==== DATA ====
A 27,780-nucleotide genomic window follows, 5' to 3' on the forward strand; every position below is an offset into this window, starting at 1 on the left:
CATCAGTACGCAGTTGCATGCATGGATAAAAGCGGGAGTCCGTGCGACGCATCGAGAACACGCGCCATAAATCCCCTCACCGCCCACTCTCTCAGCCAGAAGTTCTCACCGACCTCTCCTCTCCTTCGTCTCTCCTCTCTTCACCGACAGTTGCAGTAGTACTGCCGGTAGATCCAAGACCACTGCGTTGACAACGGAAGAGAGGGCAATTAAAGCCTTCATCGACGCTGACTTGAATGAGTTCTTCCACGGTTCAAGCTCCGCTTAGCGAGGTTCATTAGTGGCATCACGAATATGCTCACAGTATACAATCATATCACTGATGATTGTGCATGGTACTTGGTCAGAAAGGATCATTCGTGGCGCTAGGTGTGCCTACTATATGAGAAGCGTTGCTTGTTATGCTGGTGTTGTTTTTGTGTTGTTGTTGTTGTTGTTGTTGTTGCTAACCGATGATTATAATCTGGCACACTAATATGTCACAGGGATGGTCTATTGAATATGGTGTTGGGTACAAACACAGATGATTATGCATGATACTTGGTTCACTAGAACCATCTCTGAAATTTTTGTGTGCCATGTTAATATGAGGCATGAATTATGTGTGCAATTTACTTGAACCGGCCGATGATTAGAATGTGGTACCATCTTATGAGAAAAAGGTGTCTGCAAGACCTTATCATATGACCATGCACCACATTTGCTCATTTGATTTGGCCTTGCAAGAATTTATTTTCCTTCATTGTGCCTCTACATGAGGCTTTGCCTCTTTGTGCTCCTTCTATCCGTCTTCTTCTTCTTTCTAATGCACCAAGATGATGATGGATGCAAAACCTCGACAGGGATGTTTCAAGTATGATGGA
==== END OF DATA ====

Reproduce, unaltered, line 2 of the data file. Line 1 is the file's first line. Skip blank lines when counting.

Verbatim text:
CATCAGTACGCAGTTGCATGCATGGATAAAAGCGGGAGTCCGTGCGACGCATCGAGAACACGCGCCATAAATCCCCTCACCGCCCACTCTCTCAGCCAGAAGTTCTCACCGACCTCTCCTCTCCTTCGTCTCTCCTCTCTTCACCGACAGTTGCAGTAGTACTGCCGGTAGATCCAAGACCACTGCGTTGACAACGGAAGAGAGGGCAATTAAAGCCTTCATCGACGCTGACTTGAATGAGTTCTTCCACGGTTCAAGCTCCGCTTAGCGAGGTTCATTAGTGGCATCACGAATATGCTCACAGTATACAATCATATCACTGATGATTGTGCATGGTACTTGGTCAGAAAGGATCATTCGTGGCGCTAGGTGTGCCTACTATATGAGAAGCGTTGCTTGTTATGCTGGTGTTGTTTTTGTGTTGTTGTTGTTGTTGTTGTTGTTGCTAACCGATGATTATAATCTGGCACACTAATATGTCACAGGGATGGTCTATTGAATATGGTGTTGGGTACAAACACAGATGATTATGCATGATACTTGGTTCACTAGAACCATCTCTGAAATTTTTGTGTGCCATGTTAATATGAGGCATGAATTATGTGTGCAATTTACTTGAACCGGCCGATGATTAGAATGTGGTACCATCTTATGAGAAAAAGGTGTCTGCAAGACCTTATCATATGACCATGCACCACATTTGCTCATTTGATTTGGCCTTGCAAGAATTTATTTTCCTTCATTGTGCCTCTACATGAGGCTTTGCCTCTTTGTGCTCCTTCTATCCGTCTTCTTCTTCTTTCTAATGCACCAAGATGATGATGGATGCAAAACCTCGACAGGGATGTTTCAAGTATGATGGA